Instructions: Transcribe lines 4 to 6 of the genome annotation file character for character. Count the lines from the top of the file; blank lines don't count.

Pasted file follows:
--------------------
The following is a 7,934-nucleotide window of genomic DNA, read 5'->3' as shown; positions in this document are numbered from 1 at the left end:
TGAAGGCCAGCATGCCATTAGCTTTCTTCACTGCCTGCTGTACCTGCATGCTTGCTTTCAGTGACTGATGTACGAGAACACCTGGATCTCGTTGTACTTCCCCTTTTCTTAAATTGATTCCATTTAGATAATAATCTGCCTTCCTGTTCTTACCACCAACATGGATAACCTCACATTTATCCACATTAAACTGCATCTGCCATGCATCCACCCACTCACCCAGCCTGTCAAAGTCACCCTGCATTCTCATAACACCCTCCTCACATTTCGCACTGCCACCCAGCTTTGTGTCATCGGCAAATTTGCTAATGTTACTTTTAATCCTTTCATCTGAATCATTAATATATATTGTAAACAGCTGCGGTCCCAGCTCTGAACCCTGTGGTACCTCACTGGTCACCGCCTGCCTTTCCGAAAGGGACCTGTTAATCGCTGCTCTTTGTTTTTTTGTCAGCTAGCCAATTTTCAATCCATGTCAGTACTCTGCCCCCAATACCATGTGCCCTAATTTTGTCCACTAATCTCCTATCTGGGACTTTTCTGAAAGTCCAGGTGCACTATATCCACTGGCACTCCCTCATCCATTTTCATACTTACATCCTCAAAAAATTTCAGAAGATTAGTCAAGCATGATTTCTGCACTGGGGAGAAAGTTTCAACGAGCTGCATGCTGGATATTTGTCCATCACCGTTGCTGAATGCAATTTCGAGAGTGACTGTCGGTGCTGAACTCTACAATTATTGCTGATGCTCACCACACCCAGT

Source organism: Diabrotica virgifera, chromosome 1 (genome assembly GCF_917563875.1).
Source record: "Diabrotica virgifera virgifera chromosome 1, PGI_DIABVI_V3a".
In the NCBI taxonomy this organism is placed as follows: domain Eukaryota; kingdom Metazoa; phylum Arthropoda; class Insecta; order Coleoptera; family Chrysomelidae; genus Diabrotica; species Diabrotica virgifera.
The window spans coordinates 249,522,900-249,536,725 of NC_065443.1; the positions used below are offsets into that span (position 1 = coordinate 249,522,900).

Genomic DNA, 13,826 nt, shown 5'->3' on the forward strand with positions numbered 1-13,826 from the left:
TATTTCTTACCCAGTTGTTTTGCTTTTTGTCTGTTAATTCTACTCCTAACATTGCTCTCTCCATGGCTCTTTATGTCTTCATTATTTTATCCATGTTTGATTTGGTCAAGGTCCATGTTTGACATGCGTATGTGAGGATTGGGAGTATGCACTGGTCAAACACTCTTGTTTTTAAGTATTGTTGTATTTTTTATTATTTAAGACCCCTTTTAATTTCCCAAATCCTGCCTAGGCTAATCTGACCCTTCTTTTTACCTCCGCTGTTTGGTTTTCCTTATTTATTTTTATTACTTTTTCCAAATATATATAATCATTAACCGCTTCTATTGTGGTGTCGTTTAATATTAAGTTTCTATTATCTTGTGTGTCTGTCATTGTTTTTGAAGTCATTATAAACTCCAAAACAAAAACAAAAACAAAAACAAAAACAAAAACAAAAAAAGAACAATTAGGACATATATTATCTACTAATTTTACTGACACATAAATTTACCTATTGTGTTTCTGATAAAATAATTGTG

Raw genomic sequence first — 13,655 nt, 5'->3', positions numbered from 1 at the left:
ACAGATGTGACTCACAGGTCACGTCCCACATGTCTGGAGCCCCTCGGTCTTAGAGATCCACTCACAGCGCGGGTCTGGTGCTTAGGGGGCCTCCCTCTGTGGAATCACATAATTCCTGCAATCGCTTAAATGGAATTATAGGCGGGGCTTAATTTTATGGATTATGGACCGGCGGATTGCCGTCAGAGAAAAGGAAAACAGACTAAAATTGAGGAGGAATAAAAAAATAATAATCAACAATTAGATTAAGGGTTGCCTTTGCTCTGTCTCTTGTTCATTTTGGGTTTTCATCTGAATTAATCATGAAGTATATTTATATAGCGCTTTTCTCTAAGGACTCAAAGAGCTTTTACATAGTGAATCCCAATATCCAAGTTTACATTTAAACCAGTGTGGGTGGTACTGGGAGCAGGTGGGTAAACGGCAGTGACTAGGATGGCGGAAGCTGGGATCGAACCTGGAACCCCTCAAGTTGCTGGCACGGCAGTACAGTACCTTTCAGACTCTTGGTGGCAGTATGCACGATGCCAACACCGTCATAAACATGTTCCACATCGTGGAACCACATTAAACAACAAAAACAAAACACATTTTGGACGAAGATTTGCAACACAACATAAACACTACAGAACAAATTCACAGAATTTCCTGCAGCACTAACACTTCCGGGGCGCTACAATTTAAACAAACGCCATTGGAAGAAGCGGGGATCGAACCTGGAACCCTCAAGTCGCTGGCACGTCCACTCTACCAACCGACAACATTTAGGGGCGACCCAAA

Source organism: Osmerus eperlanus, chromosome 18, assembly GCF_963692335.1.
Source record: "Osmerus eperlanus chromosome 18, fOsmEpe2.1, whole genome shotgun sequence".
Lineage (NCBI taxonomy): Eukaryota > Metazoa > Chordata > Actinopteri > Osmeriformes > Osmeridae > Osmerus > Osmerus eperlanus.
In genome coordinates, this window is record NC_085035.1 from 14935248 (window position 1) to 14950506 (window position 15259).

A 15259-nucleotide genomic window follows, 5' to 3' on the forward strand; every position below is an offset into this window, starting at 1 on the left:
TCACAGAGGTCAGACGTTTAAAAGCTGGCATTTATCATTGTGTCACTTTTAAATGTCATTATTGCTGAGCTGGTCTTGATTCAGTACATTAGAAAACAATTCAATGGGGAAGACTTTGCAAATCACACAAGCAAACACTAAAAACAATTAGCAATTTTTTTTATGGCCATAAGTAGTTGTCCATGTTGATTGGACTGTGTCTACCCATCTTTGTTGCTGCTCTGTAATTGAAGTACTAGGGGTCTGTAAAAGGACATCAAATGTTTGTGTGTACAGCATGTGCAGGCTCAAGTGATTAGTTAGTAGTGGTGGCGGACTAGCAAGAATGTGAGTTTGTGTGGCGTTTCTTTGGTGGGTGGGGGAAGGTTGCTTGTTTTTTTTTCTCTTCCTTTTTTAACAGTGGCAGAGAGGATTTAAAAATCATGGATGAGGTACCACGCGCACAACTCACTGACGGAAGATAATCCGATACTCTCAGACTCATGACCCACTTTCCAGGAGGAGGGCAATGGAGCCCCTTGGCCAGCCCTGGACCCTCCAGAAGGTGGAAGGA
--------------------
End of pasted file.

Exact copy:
Source record: "Diabrotica virgifera virgifera chromosome 1, PGI_DIABVI_V3a".
In the NCBI taxonomy this organism is placed as follows: domain Eukaryota; kingdom Metazoa; phylum Arthropoda; class Insecta; order Coleoptera; family Chrysomelidae; genus Diabrotica; species Diabrotica virgifera.
The window spans coordinates 249,522,900-249,536,725 of NC_065443.1; the positions used below are offsets into that span (position 1 = coordinate 249,522,900).